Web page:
I recently drove all the way to San Francisco to buy a bicycle, a major purchase that I had been planning for many months.  The arrangements for the bike and the schedule for the fitting were made via phone with an employee who assured me that the bike I wanted was available and that I could complete the transaction in the time I had.  After driving 4 hours to reach the store, I found that the bike they promised was in fact not my size and the key employee required to do the fitting was not going to be available as promised.

As these problems unfolded, the owner of the store got involved and took over the transaction.  His process not only got me more and better product than I was expecting but delivered it ahead of the original commitment.  He made it seem like there was no problem he couldn’t solve, and in what was a fairly complex transaction, he upgraded components, extended warranties, offered to swap parts that did not fit correctly, even after future weeks of use.  This situation could have turned into a real disappointment with lasting hard feelings and certainly loss of my future business.  Instead, the effect was that problems were solved seamlessly, almost before I was aware that there was anything wrong. I was left feeling like I was their most important customer.

A key business fact to notice is that this situation did not involve giving away anything, it did not require any apologies, it did not involve any disagreements, complaints or confrontations. The exceptional part of this transaction was that the owner realized what the problems were almost before I did and so was able to take care of me before anything became a problem.  In fact, I  felt so well served, I bought several additional products that I had not planned to buy and would recommend this store to anyone.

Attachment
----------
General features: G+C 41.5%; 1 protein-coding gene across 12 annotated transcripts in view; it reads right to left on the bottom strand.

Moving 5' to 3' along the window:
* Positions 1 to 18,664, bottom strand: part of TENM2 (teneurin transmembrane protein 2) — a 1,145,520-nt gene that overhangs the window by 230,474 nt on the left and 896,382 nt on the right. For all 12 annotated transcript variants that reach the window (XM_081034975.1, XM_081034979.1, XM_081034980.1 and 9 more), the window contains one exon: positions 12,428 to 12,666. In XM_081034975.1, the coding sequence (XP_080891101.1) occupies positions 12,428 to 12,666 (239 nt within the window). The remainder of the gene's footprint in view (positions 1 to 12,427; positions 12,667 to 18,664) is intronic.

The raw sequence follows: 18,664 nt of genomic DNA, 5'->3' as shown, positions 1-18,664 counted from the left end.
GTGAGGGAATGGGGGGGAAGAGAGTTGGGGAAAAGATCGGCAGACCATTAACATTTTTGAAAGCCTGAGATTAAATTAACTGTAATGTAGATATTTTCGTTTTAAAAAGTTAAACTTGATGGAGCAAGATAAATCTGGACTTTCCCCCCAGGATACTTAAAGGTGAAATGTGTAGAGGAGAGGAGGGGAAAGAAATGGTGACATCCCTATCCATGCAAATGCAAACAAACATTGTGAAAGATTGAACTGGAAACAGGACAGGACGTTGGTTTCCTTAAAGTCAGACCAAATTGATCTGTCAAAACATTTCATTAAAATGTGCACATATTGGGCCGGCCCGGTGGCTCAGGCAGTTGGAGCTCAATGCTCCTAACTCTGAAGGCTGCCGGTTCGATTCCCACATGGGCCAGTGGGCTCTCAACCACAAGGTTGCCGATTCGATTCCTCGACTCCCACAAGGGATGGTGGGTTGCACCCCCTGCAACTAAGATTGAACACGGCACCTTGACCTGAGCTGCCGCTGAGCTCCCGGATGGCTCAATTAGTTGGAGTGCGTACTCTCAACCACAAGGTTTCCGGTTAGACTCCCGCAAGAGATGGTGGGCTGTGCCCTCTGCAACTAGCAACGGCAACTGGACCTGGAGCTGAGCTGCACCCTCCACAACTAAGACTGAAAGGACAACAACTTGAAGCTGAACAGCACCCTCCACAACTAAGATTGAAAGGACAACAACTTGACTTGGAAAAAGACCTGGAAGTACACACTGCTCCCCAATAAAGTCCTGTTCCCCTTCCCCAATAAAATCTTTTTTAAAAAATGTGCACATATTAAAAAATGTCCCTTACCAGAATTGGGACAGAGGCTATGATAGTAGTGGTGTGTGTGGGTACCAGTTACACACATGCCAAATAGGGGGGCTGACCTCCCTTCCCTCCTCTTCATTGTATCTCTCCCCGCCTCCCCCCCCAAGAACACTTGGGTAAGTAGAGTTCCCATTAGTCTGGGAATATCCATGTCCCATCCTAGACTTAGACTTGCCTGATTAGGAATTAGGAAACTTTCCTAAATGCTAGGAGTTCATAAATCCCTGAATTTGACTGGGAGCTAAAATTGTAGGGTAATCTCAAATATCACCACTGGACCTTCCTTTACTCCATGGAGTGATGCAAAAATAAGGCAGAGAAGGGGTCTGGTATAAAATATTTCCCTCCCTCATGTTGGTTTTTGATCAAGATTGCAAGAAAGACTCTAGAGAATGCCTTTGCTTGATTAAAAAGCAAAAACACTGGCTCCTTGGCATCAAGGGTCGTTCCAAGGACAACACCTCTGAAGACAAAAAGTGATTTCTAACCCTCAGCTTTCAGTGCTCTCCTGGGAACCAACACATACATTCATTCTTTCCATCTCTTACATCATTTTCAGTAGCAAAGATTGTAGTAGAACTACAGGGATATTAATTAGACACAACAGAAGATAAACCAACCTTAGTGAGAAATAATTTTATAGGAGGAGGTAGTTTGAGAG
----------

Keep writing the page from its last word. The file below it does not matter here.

I have said before that the true test of an organization is not that they never make mistakes, but how they handle the mistakes when they do happen.  I will add to that basic principle that in the continuum of ways to effectively solve a customer’s problem, having such a keen awareness of the customer and their needs that the problems are solved without drawing attention, before the customer needs to voice dissatisfaction, is the ultimate level of this great customer service.

By the way, the shop is The Bike Nut at 2221 Filbert Street, San Francisco.  I would recommend them to anyone considering a bicycle.  Their slogan, ”Yes Can Do,” is printed right on their business card and they truly live up to it.

Suggestions for a Business Dealing with a Slow Economy

To listen to an interview with Michael Carroll on this topic, click this link. This interview was broadcast July 2, 2008 on KZYX, Mendocino County Public Broadcasting.

A slow economy to a business is like winter to a farmer. It is part of a normal cycle. Things may be dormant, but there is still lots to do. And winter is always followed by spring. Unfortunately, economic cycles are far less predictable, and the slow periods may be years long. But here are a few things to think about.

1. Lower interest rates Interest rates are at historic lows. It may be possible to refinance your debt and lower your monthly expense. It is not necessarily a good idea to borrow against losses just to maintain lifestyle. Rather it is more appropriate to tighten belts and spend less.

2. Slow economy weeds out your weaker competition If the slower economy is hard on a strong, well-run business, it will be much harder on businesses that were just barely making it in the good times.

3. Sometimes easier to find new employees Recruiting good employees is always a challenge, but when the economy slows down, more people are out of work, and it is often easier to find new employees.

4. May be cheaper to have new construction done When the construction industry is down, there are more out-of-work construction trades people, and it might be possible to get construction work done sooner or more inexpensively.

5. Be frugal This is not a time to spend extravagantly and even to continue to spend as you have been. This is a time to be extremely careful with your expenses. If you need to cut, cut owner’s salary first. For a while, live on less.

6. Watch the business expenses even more closely Use your P&L and cash flow. If you do not have these essential tools, get them and learn how to use them. Costs are going up in spite of what they government is announcing about low inflation. Your suppliers may not notify you when they increase prices. Stay on top of it.